Archive for the 'Books' Category


Starfish and the Spider

Based on a recommendation from Gunnar, I read The Starfish and the Spider by Ori Brafman and Rod Beckstrom. I spent all but the last couple chapters wishing that I were not reading it, but in the end it was worth it.

For most of the book, the core message is, “Look! Decentralized organizations that work!” Spiders die, starfish regenerate. Based on the reaction of the few intrigued people I talked to about the book, I’m sure this is a revelation to many, but since I’ve been interested in decentralized organizations since, oh, forever, this observation alone isn’t all that compelling. Certainly not enough to build an entire book around. They provide decent examples — the Apaches, Alcoholics Anonymous, Wikipedia (of course), Burning Man, P2P filesharing — but not a terribly nuanced examination of why decentralization works, or in what scenarios it can be successfully applied, or where it doesn’t work well.

Or so I thought. As I explained the book to my mother (one of the aforementioned intrigued people) I realized that they had provided an interesting analysis of factors that help decentralized organizations succeed in the face of increasingly centralized opposition. When facing a decentralized threat, whether it’s file sharing, terrorist cells, or botnets, one would do well to pay attention to the failures of centralized models. Becoming more centralized tends not to work.

I was surprised to find no mention of Dee Hock, Visa, and chaordic organizations, but that might stretch beyond the narrow confines of the authors’ intent.

In the final chapters, Brafman and Beckstrom at least begin to explore what I had hoped would be the meat of the book: merging decentralized organizational models with centralized ones. Or rather, using decentralized structures within a centralized organization. As with the rest of the book, there’s a rapid-fire series of examples, and a longer exploration of how this plays out in one company (GM). These are just a couple chapters in a short, easily read book, so I’m still a little disappointed by the depth of the analysis. But if you’ve got yourself a bus ride, you could do worse than to spend a little of that time in the last third of this book. If you are completely puzzed by the very idea of decentralized organizations, then you should definitely read it.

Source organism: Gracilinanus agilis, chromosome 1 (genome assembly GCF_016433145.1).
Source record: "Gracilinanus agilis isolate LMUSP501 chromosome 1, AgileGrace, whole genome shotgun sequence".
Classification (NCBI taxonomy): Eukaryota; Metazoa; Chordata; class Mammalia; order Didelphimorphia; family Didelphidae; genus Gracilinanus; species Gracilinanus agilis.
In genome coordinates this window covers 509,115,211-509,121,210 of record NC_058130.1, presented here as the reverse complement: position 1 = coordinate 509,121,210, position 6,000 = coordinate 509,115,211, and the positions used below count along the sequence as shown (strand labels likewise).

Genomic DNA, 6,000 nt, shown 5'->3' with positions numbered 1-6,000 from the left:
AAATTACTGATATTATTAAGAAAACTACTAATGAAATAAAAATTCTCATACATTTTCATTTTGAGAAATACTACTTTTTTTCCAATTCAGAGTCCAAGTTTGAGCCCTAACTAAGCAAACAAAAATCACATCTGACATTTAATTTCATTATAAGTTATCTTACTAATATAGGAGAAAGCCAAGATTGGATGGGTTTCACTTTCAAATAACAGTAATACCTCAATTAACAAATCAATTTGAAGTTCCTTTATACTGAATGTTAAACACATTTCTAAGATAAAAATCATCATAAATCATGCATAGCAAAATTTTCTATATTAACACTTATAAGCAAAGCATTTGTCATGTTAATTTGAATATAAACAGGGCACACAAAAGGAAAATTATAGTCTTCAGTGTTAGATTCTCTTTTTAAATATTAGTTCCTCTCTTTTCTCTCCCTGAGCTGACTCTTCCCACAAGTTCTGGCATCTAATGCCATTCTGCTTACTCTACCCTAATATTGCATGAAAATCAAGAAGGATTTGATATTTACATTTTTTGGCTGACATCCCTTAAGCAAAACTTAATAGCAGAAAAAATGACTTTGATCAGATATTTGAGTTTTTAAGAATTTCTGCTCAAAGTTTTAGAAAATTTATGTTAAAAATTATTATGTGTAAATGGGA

Now I’m working my way through the rest of Gunnar’s recommendations.


So I don’t have a masterpiece nearby

It took me a few days to notice that Tim tagged me. I am supposed to “Pick up your nearest book and go to page 123. Find the fifth sentence, and post on your blog the next three sentences. Acknowledge who tagged you, and then tag five more people.”

There are two books equidistant from my chair — and as it turns out, the same would be true were I at home or work: the second edition of Ross Anderson’s classic Security Engineering, and Adam Shostack and Andrew Stewart’s The New School of Information Security. I’ll choose the latter because it isn’t so damn big and doesn’t hurt my arm so much to pick it up.

Most children who go missing do so in custody disputes and are taken by someone they know and trust. The advice to “never talk to strangers” doesn’t address the main cause of children going missing, and it puts them at risk when they become lost. In 2005, 11-year-old Brennan Hawkins got lost in the Utah mountains.

I don’t want to leave the next sentence off because it’s a good point: “For four days, he avoided searchers because he was afraid to talk to strangers.”

Shostack’s book announcement gives a good overview of the book, and Gary McGraw’s recent interview with him on the Silver Bullet Security Podcast should give you a better idea of where they’re coming from.

I’m not going tag five more people. Just cuz.

Books, Gaming, Security, Virtual Worlds